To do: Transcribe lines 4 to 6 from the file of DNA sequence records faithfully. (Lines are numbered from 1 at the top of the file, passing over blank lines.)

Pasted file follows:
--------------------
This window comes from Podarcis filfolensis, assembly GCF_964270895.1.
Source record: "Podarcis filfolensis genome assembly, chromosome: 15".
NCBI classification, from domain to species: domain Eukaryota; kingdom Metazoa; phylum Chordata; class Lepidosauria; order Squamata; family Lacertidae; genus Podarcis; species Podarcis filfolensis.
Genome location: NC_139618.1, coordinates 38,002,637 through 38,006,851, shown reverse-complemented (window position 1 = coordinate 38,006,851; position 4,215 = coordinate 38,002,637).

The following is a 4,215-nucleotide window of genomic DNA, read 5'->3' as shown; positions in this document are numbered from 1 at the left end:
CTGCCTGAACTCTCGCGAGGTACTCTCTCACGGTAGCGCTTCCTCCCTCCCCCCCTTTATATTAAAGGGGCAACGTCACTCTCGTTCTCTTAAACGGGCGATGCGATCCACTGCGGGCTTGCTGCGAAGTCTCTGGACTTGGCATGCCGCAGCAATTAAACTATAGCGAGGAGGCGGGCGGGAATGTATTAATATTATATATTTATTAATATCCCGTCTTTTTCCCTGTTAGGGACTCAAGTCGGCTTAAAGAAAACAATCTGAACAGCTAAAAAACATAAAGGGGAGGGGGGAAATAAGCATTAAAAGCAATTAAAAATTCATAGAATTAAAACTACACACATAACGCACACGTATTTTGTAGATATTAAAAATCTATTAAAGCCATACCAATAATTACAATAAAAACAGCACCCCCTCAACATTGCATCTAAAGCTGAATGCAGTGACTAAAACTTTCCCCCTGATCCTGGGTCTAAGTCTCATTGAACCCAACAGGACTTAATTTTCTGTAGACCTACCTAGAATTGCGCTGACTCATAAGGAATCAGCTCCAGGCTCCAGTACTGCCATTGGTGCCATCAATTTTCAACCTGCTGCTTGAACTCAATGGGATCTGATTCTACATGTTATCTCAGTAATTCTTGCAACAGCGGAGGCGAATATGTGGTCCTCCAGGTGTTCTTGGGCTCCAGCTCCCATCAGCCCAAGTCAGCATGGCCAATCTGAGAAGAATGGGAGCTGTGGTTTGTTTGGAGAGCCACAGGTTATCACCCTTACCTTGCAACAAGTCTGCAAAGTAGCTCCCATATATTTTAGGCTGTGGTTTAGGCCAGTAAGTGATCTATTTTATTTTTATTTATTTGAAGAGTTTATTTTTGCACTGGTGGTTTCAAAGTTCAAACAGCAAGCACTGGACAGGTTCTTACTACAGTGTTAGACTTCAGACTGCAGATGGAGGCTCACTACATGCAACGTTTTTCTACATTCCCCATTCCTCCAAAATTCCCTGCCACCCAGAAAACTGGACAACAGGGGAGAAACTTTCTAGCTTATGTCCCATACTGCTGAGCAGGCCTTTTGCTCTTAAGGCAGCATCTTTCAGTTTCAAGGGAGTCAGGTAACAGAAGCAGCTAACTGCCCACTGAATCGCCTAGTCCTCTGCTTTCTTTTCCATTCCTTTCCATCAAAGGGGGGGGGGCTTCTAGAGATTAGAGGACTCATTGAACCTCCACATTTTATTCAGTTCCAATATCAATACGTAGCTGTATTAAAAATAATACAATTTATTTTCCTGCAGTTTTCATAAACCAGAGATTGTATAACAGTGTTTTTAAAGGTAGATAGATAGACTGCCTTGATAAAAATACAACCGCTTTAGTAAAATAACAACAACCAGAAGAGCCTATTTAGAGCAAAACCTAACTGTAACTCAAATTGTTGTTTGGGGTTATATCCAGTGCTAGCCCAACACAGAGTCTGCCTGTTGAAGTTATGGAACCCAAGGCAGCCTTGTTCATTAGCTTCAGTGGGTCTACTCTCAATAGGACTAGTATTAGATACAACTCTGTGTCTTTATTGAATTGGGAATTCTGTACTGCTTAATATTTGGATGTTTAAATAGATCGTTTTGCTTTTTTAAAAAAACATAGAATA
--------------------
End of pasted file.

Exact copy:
Genome location: NC_139618.1, coordinates 38,002,637 through 38,006,851, shown reverse-complemented (window position 1 = coordinate 38,006,851; position 4,215 = coordinate 38,002,637).

The following is a 4,215-nucleotide window of genomic DNA, read 5'->3' as shown; positions in this document are numbered from 1 at the left end:
CTGCCTGAACTCTCGCGAGGTACTCTCTCACGGTAGCGCTTCCTCCCTCCCCCCCTTTATATTAAAGGGGCAACGTCACTCTCGTTCTCTTAAACGGGCGATGCGATCCACTGCGGGCTTGCTGCGAAGTCTCTGGACTTGGCATGCCGCAGCAATTAAACTATAGCGAGGAGGCGGGCGGGAATGTATTAATATTATATATTTATTAATATCCCGTCTTTTTCCCTGTTAGGGACTCAAGTCGGCTTAAAGAAAACAATCTGAACAGCTAAAAAACATAAAGGGGAGGGGGGAAATAAGCATTAAAAGCAATTAAAAATTCATAGAATTAAAACTACACACATAACGCACACGTATTTTGTAGATATTAAAAATCTATTAAAGCCATACCAATAATTACAATAAAAACAGCACCCCCTCAACATTGCATCTAAAGCTGAATGCAGTGACTAAAACTTTCCCCCTGATCCTGGGTCTAAGTCTCATTGAACCCAACAGGACTTAATTTTCTGTAGACCTACCTAGAATTGCGCTGACTCATAAGGAATCAGCTCCAGGCTCCAGTACTGCCATTGGTGCCATCAATTTTCAACCTGCTGCTTGAACTCAATGGGATCTGATTCTACATGTTATCTCAGTAATTCTTGCAACAGCGGAGGCGAATATGTGGTCCTCCAGGTGTTCTTGGGCTCCAGCTCCCATCAGCCCAAGTCAGCATGGCCAATCTGAGAAGAATGGGAGCTGTGGTTTGTTTGGAGAGCCACAGGTTATCACCCTTACCTTGCAACAAGTCTGCAAAGTAGCTCCCATATATTTTAGGCTGTGGTTTAGGCCAGTAAGTGATCTATTTTATTTTTATTTATTTGAAGAGTTTATTTTTGCACTGGTGGTTTCAAAGTTCAAACAGCAAGCACTGGACAGGTTCTTACTACAGTGTTAGACTTCAGACTGCAGATGGAGGCTCACTACATGCAACGTTTTTCTACATTCCCCATTCCTCCAAAATTCCCTGCCACCCAGAAAACTGGACAACAGGGGAGAAACTTTCTAGCTTATGTCCCATACTGCTGAGCAGGCCTTTTGCTCTTAAGGCAGCATCTTTCAGTTTCAAGGGAGTCAGGTAACAGAAGCAGCTAACTGCCCACTGAATCGCCTAGTCCTCTGCTTTCTTTTCCATTCCTTTCCATCAAAGGGGGGGGGGCTTCTAGAGATTAGAGGACTCATTGAACCTCCACATTTTATTCAGTTCCAATATCAATACGTAGCTGTATTAAAAATAATACAATTTATTTTCCTGCAGTTTTCATAAACCAGAGATTGTATAACAGTGTTTTTAAAGGTAGATAGATAGACTGCCTTGATAAAAATACAACCGCTTTAGTAAAATAACAACAACCAGAAGAGCCTATTTAGAGCAAAACCTAACTGTAACTCAAATTGTTGTTTGGGGTTATATCCAGTGCTAGCCCAACACAGAGTCTGCCTGTTGAAGTTATGGAACCCAAGGCAGCCTTGTTCATTAGCTTCAGTGGGTCTACTCTCAATAGGACTAGTATTAGATACAACTCTGTGTCTTTATTGAATTGGGAATTCTGTACTGCTTAATATTTGGATGTTTAAATAGATCGTTTTGCTTTTTTAAAAAAACATAGAATA